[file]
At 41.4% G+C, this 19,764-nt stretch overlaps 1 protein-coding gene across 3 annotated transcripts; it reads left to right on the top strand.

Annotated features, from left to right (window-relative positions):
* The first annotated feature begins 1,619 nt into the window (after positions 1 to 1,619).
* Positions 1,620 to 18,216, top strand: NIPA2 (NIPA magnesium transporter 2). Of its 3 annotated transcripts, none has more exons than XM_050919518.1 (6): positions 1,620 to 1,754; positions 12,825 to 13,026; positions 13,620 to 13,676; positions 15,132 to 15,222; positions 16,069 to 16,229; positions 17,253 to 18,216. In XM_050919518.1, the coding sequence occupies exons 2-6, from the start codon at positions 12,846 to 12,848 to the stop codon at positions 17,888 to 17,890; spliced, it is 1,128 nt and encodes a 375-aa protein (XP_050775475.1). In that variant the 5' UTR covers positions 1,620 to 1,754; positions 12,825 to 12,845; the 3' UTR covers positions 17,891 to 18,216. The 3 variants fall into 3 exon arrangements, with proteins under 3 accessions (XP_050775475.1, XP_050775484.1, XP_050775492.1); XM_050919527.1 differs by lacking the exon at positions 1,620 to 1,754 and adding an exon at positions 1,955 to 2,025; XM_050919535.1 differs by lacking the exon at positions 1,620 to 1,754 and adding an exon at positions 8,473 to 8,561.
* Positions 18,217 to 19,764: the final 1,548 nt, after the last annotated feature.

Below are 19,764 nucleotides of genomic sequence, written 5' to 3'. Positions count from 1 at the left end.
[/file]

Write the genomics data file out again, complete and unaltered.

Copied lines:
At 41.4% G+C, this 19,764-nt stretch overlaps 1 protein-coding gene across 3 annotated transcripts; it reads left to right on the top strand.

Annotated features, from left to right (window-relative positions):
* The first annotated feature begins 1,619 nt into the window (after positions 1 to 1,619).
* Positions 1,620 to 18,216, top strand: NIPA2 (NIPA magnesium transporter 2). Of its 3 annotated transcripts, none has more exons than XM_050919518.1 (6): positions 1,620 to 1,754; positions 12,825 to 13,026; positions 13,620 to 13,676; positions 15,132 to 15,222; positions 16,069 to 16,229; positions 17,253 to 18,216. In XM_050919518.1, the coding sequence occupies exons 2-6, from the start codon at positions 12,846 to 12,848 to the stop codon at positions 17,888 to 17,890; spliced, it is 1,128 nt and encodes a 375-aa protein (XP_050775475.1). In that variant the 5' UTR covers positions 1,620 to 1,754; positions 12,825 to 12,845; the 3' UTR covers positions 17,891 to 18,216. The 3 variants fall into 3 exon arrangements, with proteins under 3 accessions (XP_050775475.1, XP_050775484.1, XP_050775492.1); XM_050919527.1 differs by lacking the exon at positions 1,620 to 1,754 and adding an exon at positions 1,955 to 2,025; XM_050919535.1 differs by lacking the exon at positions 1,620 to 1,754 and adding an exon at positions 8,473 to 8,561.
* Positions 18,217 to 19,764: the final 1,548 nt, after the last annotated feature.

Below are 19,764 nucleotides of genomic sequence, written 5' to 3'. Positions count from 1 at the left end.